The Ruin of the Rivers
Pollution, Disease, Environmentalism, Hunting, Comparative Philology, Manufactories, Commerce
Begins by lamenting the fact that 'we now can taste no more' the fishes that swam in rivers owing to 'the foul pollution / Of our cities'. Comparing the benefits of 'Rus in urbe' to 'Urbs in rure', condemns the factory 'poison' that mixes with 'the turbid streamlet' and sends fish and birds fleeing from the foul rivers. Ponders the form in which Plutus will turn 'poor old England' and believes that 'River-gods' should now be 'represented / Not as bearing urns, but pails'. Develops the classical metaphors by describing how the nymphs of the lake, the Naiads, 'and their mistress, Cloacina, / Holds with you divided reign / O'er what something is between a / River and an open drain'. Concludes by wondering whether 'our money-makers' consider the 'fever, / Sweeping Britain's crowded soil' and lamenting the fact that such people always win the battle for the land.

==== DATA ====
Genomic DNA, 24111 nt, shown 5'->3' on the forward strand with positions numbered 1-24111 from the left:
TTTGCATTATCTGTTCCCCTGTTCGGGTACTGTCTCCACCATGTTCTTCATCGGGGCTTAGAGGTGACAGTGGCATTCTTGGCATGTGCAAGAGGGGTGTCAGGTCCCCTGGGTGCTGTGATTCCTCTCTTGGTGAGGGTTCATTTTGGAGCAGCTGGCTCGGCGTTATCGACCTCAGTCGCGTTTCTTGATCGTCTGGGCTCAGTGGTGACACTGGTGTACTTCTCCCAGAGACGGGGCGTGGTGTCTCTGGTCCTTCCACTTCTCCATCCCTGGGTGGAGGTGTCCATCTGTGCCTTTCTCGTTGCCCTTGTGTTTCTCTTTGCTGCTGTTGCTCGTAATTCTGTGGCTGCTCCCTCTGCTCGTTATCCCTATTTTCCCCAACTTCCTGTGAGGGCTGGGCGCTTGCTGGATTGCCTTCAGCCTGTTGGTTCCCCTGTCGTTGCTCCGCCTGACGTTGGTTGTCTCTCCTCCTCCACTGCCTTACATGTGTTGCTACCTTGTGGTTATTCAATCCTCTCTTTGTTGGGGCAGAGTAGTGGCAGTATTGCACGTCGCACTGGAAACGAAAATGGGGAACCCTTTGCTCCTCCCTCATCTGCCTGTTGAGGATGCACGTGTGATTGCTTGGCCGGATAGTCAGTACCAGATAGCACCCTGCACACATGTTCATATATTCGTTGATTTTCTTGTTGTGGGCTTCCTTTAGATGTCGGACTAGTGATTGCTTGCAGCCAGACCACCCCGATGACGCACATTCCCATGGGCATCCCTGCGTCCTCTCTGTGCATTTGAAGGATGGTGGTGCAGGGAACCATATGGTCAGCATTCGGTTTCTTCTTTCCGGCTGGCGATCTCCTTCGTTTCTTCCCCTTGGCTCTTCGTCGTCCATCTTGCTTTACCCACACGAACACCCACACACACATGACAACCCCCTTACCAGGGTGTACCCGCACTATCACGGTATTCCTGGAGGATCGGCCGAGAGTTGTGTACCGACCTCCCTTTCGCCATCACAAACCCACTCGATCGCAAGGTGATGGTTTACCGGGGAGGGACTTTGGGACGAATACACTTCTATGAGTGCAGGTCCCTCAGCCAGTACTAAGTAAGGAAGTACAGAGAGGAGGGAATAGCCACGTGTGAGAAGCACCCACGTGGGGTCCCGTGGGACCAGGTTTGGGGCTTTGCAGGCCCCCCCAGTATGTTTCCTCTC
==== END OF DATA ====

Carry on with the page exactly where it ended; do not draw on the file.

© Science in the Nineteenth-Century Periodical Project, Universities of Leeds and Sheffield, 2005 - 2020
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